A public meeting is to be held at the Kuaotunu Hall on Friday September 14th at 5:30pm to share the proposal and get everyone together to help make this opportunity become a reality. All are welcome!
If you would like to join the mailing list, be part of the planning group, wish to offer professional advice or simply ask a question, please email: firstname.lastname@example.org JM
The Kuaotunu Community Website
KRRA is pleased to announce the Kuaotunu Community Website An online hub representing our village.
Over time it will grow to include information about our burgeoning creative scene and the history of Kuaotunu - We are sure you will find it useful.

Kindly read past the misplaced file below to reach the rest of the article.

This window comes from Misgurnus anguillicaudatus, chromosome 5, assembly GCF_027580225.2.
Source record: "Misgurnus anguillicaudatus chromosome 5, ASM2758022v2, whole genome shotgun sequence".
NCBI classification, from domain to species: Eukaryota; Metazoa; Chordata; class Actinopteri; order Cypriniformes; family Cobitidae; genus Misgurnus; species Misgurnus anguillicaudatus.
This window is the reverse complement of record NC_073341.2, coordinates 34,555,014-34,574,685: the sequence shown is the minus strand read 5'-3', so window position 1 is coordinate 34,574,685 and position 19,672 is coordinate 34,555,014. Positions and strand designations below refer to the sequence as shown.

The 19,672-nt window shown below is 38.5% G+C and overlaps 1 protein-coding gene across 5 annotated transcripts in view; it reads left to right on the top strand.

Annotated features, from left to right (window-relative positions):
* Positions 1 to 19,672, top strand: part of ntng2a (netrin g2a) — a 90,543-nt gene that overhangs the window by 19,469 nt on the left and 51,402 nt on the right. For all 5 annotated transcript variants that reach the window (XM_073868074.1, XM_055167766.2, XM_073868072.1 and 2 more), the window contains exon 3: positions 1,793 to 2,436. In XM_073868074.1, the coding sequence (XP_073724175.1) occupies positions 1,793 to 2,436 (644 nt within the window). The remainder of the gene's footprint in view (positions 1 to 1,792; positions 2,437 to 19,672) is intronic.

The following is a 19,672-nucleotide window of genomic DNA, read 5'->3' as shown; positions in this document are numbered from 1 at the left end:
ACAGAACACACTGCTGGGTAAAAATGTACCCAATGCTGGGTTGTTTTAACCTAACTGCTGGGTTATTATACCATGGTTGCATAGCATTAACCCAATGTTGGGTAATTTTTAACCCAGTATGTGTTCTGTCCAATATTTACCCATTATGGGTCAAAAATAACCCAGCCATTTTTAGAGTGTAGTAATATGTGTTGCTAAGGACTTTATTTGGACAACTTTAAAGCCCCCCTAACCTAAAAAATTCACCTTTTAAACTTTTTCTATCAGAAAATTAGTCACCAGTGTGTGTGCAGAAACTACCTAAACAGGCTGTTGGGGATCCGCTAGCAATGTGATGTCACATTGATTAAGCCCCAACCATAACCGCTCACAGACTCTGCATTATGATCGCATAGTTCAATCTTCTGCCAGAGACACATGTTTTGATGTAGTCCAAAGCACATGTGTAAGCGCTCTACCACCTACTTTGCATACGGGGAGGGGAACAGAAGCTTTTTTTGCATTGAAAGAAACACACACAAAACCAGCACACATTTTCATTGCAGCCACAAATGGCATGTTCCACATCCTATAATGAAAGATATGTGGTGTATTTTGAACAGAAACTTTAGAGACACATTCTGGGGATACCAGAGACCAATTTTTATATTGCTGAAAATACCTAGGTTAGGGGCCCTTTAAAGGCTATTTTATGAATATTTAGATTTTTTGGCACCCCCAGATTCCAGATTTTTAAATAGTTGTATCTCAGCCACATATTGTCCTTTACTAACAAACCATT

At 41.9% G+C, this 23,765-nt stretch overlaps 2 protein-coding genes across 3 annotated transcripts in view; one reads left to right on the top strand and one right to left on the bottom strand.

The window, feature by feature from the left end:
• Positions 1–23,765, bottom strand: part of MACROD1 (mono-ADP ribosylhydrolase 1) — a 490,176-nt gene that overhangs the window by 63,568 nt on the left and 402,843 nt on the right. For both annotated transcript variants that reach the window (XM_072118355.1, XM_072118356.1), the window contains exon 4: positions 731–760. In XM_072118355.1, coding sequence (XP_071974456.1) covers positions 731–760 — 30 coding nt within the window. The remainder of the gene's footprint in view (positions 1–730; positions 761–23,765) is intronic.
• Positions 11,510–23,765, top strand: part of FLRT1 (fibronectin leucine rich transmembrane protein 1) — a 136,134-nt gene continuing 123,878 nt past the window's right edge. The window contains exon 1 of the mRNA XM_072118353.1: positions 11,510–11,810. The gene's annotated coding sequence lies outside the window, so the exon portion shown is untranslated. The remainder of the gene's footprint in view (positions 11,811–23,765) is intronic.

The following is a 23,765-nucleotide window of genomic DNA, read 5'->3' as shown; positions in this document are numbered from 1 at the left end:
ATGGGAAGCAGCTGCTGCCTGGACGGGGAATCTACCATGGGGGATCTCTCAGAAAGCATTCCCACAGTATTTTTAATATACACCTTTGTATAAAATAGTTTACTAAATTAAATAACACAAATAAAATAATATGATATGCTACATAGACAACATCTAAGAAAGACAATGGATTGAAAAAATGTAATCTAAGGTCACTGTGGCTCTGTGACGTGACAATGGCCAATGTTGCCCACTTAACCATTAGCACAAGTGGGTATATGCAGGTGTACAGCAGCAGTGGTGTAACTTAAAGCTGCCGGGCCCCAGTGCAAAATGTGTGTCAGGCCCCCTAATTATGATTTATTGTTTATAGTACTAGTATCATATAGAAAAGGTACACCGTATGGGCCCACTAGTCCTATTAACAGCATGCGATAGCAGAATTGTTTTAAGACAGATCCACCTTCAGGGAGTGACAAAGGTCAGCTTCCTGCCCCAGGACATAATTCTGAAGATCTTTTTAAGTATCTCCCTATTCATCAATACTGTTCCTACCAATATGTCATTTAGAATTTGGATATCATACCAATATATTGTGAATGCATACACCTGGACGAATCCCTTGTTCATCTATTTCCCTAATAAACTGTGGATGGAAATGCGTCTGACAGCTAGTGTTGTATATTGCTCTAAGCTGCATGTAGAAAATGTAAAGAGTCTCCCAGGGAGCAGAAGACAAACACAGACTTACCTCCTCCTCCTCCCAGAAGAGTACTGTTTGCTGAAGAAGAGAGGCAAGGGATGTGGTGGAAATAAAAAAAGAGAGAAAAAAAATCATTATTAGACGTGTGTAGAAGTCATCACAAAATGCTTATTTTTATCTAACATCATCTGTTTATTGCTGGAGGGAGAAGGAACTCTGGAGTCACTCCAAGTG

Please send your feedback and good suggestions to email@example.com
Visit & Bookmark kuaotunu.nz
Fire Permits - New Procedures
Fire and Emergency New Zealand has now taken over responsibility for issuing permits for fires in the open on the Coromandel Peninsula and overseeing fire safety as a result of changing legislation.
The FENZ website will give you further information. If you wish to apply for an ‘open fire’ permit go to checkitsalright.nz, this will give you all the information required plus an online application form. You can also request a fire permit via the Fire Chief at your local fire station. Please note that TCDC and DOC no longer issue fire permits.
If you have any concerns about fire hazards please contact Fire and Emergency NZ on 0800 336 942 or complete the form on their website. If you see an out of control fire then call FENZ on 111.
Response to new Traffic SpeedDevice on SH 25